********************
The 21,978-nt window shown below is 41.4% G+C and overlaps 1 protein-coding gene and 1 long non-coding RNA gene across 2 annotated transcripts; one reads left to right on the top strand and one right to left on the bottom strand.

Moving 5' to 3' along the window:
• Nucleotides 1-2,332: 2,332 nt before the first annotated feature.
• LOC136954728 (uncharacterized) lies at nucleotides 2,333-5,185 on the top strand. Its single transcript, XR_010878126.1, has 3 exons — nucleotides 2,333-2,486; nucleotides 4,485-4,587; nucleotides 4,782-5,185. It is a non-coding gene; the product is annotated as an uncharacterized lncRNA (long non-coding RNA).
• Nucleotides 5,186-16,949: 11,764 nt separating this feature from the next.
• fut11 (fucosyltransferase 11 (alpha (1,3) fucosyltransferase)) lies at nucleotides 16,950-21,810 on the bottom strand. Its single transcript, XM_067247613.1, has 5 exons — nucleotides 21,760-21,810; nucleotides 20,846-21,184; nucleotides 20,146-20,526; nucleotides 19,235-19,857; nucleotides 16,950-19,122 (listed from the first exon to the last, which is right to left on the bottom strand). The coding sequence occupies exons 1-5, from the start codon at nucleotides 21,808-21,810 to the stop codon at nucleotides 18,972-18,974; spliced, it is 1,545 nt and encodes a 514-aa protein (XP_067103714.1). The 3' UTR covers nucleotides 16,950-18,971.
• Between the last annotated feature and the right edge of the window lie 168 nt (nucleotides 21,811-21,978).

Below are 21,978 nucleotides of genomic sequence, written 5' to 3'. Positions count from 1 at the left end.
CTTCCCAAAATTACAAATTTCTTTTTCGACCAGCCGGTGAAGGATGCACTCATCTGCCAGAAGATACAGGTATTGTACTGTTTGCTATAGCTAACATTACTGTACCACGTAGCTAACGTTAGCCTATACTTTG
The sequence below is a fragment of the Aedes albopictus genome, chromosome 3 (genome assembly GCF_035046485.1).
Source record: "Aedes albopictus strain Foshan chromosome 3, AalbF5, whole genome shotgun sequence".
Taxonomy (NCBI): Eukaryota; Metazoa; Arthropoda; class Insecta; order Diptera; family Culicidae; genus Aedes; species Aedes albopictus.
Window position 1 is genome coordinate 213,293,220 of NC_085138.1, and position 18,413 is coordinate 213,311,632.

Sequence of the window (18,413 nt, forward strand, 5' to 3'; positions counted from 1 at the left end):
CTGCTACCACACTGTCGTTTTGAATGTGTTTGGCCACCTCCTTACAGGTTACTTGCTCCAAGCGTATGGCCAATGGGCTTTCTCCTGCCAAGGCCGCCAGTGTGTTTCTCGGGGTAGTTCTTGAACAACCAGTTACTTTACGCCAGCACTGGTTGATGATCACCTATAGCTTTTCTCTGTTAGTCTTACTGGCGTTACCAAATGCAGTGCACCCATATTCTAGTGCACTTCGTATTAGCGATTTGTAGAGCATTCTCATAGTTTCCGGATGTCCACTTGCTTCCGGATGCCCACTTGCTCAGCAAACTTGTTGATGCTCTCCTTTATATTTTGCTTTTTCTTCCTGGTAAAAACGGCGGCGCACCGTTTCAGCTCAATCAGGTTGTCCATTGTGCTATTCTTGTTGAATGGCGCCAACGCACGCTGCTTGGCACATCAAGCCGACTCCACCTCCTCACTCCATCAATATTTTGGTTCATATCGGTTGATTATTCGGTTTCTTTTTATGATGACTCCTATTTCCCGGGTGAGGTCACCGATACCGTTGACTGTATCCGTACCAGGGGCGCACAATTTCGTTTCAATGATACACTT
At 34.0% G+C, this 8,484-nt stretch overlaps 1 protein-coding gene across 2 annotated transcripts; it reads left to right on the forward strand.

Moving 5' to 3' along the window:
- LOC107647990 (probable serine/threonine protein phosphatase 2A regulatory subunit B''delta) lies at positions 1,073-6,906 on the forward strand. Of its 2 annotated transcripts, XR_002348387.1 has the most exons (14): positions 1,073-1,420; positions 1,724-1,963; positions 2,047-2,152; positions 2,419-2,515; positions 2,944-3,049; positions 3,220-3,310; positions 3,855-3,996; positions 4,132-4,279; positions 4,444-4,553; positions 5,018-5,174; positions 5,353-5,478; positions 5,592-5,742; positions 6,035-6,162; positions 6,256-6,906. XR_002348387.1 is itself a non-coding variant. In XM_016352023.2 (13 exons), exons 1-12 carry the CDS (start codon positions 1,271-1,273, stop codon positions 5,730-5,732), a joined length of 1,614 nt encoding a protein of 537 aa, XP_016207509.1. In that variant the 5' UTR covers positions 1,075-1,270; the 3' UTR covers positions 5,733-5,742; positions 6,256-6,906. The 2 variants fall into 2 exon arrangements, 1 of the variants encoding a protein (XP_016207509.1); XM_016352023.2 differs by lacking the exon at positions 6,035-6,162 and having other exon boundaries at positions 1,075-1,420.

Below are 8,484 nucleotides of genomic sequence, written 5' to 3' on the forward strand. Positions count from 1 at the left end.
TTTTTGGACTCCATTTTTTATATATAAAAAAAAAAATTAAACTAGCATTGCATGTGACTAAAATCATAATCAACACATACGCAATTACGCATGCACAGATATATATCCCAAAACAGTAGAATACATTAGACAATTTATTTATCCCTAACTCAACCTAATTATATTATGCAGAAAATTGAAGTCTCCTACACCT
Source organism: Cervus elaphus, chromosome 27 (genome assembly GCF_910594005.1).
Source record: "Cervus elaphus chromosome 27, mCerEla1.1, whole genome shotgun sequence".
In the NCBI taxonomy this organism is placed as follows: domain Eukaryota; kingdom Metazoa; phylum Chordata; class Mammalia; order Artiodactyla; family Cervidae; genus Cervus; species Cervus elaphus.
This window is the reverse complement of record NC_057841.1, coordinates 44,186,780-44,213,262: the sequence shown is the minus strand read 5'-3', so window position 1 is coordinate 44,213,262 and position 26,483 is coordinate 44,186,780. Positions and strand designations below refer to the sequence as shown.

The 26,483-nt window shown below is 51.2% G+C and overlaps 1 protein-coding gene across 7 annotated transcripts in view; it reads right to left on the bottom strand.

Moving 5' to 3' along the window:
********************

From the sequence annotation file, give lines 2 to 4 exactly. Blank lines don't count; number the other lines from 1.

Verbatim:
Moving 5' to 3' along the window:
• Nucleotides 1-2,332: 2,332 nt before the first annotated feature.
• LOC136954728 (uncharacterized) lies at nucleotides 2,333-5,185 on the top strand. Its single transcript, XR_010878126.1, has 3 exons — nucleotides 2,333-2,486; nucleotides 4,485-4,587; nucleotides 4,782-5,185. It is a non-coding gene; the product is annotated as an uncharacterized lncRNA (long non-coding RNA).